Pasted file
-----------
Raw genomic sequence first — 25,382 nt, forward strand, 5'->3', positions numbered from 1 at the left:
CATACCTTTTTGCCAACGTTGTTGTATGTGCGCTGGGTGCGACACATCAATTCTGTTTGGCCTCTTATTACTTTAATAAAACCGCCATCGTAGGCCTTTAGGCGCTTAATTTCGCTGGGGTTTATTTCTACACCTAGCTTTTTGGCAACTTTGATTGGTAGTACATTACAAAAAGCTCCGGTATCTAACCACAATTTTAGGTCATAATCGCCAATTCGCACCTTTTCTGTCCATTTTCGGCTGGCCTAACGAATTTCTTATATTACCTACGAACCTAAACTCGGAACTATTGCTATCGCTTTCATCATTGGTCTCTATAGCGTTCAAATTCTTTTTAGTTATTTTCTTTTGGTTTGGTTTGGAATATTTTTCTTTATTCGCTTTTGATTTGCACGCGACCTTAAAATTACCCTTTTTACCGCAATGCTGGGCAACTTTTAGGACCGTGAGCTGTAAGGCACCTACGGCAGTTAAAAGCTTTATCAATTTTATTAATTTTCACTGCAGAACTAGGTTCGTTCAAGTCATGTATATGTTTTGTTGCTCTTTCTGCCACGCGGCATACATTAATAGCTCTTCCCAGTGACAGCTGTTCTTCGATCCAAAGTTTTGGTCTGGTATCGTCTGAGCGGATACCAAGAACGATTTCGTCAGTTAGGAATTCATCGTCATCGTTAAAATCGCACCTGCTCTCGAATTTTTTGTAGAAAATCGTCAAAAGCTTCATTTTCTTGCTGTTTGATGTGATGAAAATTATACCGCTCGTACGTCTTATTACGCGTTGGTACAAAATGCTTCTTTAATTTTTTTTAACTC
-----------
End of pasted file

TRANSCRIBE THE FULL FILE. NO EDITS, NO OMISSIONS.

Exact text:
Raw genomic sequence first — 25,382 nt, forward strand, 5'->3', positions numbered from 1 at the left:
CATACCTTTTTGCCAACGTTGTTGTATGTGCGCTGGGTGCGACACATCAATTCTGTTTGGCCTCTTATTACTTTAATAAAACCGCCATCGTAGGCCTTTAGGCGCTTAATTTCGCTGGGGTTTATTTCTACACCTAGCTTTTTGGCAACTTTGATTGGTAGTACATTACAAAAAGCTCCGGTATCTAACCACAATTTTAGGTCATAATCGCCAATTCGCACCTTTTCTGTCCATTTTCGGCTGGCCTAACGAATTTCTTATATTACCTACGAACCTAAACTCGGAACTATTGCTATCGCTTTCATCATTGGTCTCTATAGCGTTCAAATTCTTTTTAGTTATTTTCTTTTGGTTTGGTTTGGAATATTTTTCTTTATTCGCTTTTGATTTGCACGCGACCTTAAAATTACCCTTTTTACCGCAATGCTGGGCAACTTTTAGGACCGTGAGCTGTAAGGCACCTACGGCAGTTAAAAGCTTTATCAATTTTATTAATTTTCACTGCAGAACTAGGTTCGTTCAAGTCATGTATATGTTTTGTTGCTCTTTCTGCCACGCGGCATACATTAATAGCTCTTCCCAGTGACAGCTGTTCTTCGATCCAAAGTTTTGGTCTGGTATCGTCTGAGCGGATACCAAGAACGATTTCGTCAGTTAGGAATTCATCGTCATCGTTAAAATCGCACCTGCTCTCGAATTTTTTGTAGAAAATCGTCAAAAGCTTCATTTTCTTGCTGTTTGATGTGATGAAAATTATACCGCTCGTACGTCTTATTACGCGTTGGTACAAAATGCTTCTTTAATTTTTTTTAACTC